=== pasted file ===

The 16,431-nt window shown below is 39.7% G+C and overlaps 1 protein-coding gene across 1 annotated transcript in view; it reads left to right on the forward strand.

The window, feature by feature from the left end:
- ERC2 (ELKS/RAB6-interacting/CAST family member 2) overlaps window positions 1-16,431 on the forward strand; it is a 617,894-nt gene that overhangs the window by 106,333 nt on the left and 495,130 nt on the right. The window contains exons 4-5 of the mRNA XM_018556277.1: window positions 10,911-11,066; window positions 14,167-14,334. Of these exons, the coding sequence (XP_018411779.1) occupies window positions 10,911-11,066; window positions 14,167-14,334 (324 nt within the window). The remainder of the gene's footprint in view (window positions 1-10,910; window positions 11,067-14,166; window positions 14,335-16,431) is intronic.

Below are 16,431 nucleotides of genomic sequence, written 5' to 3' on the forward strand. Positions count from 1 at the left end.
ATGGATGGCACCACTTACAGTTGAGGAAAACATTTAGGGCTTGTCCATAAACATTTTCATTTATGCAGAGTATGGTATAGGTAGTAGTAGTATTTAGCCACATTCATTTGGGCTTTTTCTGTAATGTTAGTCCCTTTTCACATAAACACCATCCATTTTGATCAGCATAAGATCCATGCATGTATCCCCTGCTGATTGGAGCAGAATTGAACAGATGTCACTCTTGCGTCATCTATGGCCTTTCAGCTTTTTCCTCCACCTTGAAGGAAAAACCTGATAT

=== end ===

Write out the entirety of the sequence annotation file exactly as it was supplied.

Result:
The 16,431-nt window shown below is 39.7% G+C and overlaps 1 protein-coding gene across 1 annotated transcript in view; it reads left to right on the forward strand.

The window, feature by feature from the left end:
- ERC2 (ELKS/RAB6-interacting/CAST family member 2) overlaps window positions 1-16,431 on the forward strand; it is a 617,894-nt gene that overhangs the window by 106,333 nt on the left and 495,130 nt on the right. The window contains exons 4-5 of the mRNA XM_018556277.1: window positions 10,911-11,066; window positions 14,167-14,334. Of these exons, the coding sequence (XP_018411779.1) occupies window positions 10,911-11,066; window positions 14,167-14,334 (324 nt within the window). The remainder of the gene's footprint in view (window positions 1-10,910; window positions 11,067-14,166; window positions 14,335-16,431) is intronic.

Below are 16,431 nucleotides of genomic sequence, written 5' to 3' on the forward strand. Positions count from 1 at the left end.
ATGGATGGCACCACTTACAGTTGAGGAAAACATTTAGGGCTTGTCCATAAACATTTTCATTTATGCAGAGTATGGTATAGGTAGTAGTAGTATTTAGCCACATTCATTTGGGCTTTTTCTGTAATGTTAGTCCCTTTTCACATAAACACCATCCATTTTGATCAGCATAAGATCCATGCATGTATCCCCTGCTGATTGGAGCAGAATTGAACAGATGTCACTCTTGCGTCATCTATGGCCTTTCAGCTTTTTCCTCCACCTTGAAGGAAAAACCTGATAT